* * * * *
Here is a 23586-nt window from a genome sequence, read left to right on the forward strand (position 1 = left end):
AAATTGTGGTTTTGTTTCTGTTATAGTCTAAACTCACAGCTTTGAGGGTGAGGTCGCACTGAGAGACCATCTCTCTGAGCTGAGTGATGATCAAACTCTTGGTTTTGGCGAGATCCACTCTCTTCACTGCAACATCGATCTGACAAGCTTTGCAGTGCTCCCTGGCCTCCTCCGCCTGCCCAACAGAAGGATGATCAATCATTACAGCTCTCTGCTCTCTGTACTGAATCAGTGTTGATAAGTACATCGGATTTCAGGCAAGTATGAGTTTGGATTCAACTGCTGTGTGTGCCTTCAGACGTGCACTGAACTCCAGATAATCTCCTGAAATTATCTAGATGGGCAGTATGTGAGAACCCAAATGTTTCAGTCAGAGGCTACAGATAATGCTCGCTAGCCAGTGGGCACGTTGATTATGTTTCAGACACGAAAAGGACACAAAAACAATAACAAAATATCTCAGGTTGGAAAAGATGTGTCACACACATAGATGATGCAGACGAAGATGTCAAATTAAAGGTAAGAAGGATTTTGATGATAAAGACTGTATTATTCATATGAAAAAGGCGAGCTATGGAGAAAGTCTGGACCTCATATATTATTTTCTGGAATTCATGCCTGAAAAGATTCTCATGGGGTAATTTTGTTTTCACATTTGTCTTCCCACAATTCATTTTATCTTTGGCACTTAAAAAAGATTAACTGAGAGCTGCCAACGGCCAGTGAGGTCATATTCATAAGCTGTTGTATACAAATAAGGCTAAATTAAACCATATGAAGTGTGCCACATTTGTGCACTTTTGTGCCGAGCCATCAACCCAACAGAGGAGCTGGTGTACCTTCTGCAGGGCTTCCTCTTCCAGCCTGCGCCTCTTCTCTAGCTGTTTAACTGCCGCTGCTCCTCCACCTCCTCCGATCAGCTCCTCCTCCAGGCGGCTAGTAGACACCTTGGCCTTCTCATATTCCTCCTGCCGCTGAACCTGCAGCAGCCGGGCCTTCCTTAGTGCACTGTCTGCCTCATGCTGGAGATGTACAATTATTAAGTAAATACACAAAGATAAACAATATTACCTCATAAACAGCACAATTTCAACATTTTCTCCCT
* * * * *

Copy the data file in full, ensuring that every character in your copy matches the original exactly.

Here is a 23586-nt window from a genome sequence, read left to right on the forward strand (position 1 = left end):
AAATTGTGGTTTTGTTTCTGTTATAGTCTAAACTCACAGCTTTGAGGGTGAGGTCGCACTGAGAGACCATCTCTCTGAGCTGAGTGATGATCAAACTCTTGGTTTTGGCGAGATCCACTCTCTTCACTGCAACATCGATCTGACAAGCTTTGCAGTGCTCCCTGGCCTCCTCCGCCTGCCCAACAGAAGGATGATCAATCATTACAGCTCTCTGCTCTCTGTACTGAATCAGTGTTGATAAGTACATCGGATTTCAGGCAAGTATGAGTTTGGATTCAACTGCTGTGTGTGCCTTCAGACGTGCACTGAACTCCAGATAATCTCCTGAAATTATCTAGATGGGCAGTATGTGAGAACCCAAATGTTTCAGTCAGAGGCTACAGATAATGCTCGCTAGCCAGTGGGCACGTTGATTATGTTTCAGACACGAAAAGGACACAAAAACAATAACAAAATATCTCAGGTTGGAAAAGATGTGTCACACACATAGATGATGCAGACGAAGATGTCAAATTAAAGGTAAGAAGGATTTTGATGATAAAGACTGTATTATTCATATGAAAAAGGCGAGCTATGGAGAAAGTCTGGACCTCATATATTATTTTCTGGAATTCATGCCTGAAAAGATTCTCATGGGGTAATTTTGTTTTCACATTTGTCTTCCCACAATTCATTTTATCTTTGGCACTTAAAAAAGATTAACTGAGAGCTGCCAACGGCCAGTGAGGTCATATTCATAAGCTGTTGTATACAAATAAGGCTAAATTAAACCATATGAAGTGTGCCACATTTGTGCACTTTTGTGCCGAGCCATCAACCCAACAGAGGAGCTGGTGTACCTTCTGCAGGGCTTCCTCTTCCAGCCTGCGCCTCTTCTCTAGCTGTTTAACTGCCGCTGCTCCTCCACCTCCTCCGATCAGCTCCTCCTCCAGGCGGCTAGTAGACACCTTGGCCTTCTCATATTCCTCCTGCCGCTGAACCTGCAGCAGCCGGGCCTTCCTTAGTGCACTGTCTGCCTCATGCTGGAGATGTACAATTATTAAGTAAATACACAAAGATAAACAATATTACCTCATAAACAGCACAATTTCAACATTTTCTCCCT